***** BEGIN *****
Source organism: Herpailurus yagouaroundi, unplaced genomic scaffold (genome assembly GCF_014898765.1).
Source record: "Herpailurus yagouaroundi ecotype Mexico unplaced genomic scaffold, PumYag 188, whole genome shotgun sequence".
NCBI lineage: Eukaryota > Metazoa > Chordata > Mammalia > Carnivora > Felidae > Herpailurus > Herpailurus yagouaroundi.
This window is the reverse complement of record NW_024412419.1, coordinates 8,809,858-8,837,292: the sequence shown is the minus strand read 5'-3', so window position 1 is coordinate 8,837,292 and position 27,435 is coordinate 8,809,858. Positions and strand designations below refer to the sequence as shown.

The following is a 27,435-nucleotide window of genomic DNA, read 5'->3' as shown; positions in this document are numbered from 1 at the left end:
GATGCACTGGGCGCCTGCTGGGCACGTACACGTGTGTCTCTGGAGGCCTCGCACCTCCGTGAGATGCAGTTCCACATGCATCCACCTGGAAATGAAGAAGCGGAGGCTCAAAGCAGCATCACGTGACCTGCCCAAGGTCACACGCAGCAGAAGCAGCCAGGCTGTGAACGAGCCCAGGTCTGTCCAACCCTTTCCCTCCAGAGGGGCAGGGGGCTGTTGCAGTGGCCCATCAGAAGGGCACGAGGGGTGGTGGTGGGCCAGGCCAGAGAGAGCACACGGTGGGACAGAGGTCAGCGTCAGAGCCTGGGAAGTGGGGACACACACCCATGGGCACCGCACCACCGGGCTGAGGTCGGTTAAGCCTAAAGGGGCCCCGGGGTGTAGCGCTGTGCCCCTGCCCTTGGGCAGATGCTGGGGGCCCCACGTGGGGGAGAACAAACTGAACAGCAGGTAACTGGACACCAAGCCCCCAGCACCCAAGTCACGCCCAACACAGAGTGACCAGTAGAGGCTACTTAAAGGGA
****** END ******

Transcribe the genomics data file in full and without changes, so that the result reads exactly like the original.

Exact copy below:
Source organism: Herpailurus yagouaroundi, unplaced genomic scaffold (genome assembly GCF_014898765.1).
Source record: "Herpailurus yagouaroundi ecotype Mexico unplaced genomic scaffold, PumYag 188, whole genome shotgun sequence".
NCBI lineage: Eukaryota > Metazoa > Chordata > Mammalia > Carnivora > Felidae > Herpailurus > Herpailurus yagouaroundi.
This window is the reverse complement of record NW_024412419.1, coordinates 8,809,858-8,837,292: the sequence shown is the minus strand read 5'-3', so window position 1 is coordinate 8,837,292 and position 27,435 is coordinate 8,809,858. Positions and strand designations below refer to the sequence as shown.

The following is a 27,435-nucleotide window of genomic DNA, read 5'->3' as shown; positions in this document are numbered from 1 at the left end:
GATGCACTGGGCGCCTGCTGGGCACGTACACGTGTGTCTCTGGAGGCCTCGCACCTCCGTGAGATGCAGTTCCACATGCATCCACCTGGAAATGAAGAAGCGGAGGCTCAAAGCAGCATCACGTGACCTGCCCAAGGTCACACGCAGCAGAAGCAGCCAGGCTGTGAACGAGCCCAGGTCTGTCCAACCCTTTCCCTCCAGAGGGGCAGGGGGCTGTTGCAGTGGCCCATCAGAAGGGCACGAGGGGTGGTGGTGGGCCAGGCCAGAGAGAGCACACGGTGGGACAGAGGTCAGCGTCAGAGCCTGGGAAGTGGGGACACACACCCATGGGCACCGCACCACCGGGCTGAGGTCGGTTAAGCCTAAAGGGGCCCCGGGGTGTAGCGCTGTGCCCCTGCCCTTGGGCAGATGCTGGGGGCCCCACGTGGGGGAGAACAAACTGAACAGCAGGTAACTGGACACCAAGCCCCCAGCACCCAAGTCACGCCCAACACAGAGTGACCAGTAGAGGCTACTTAAAGGGA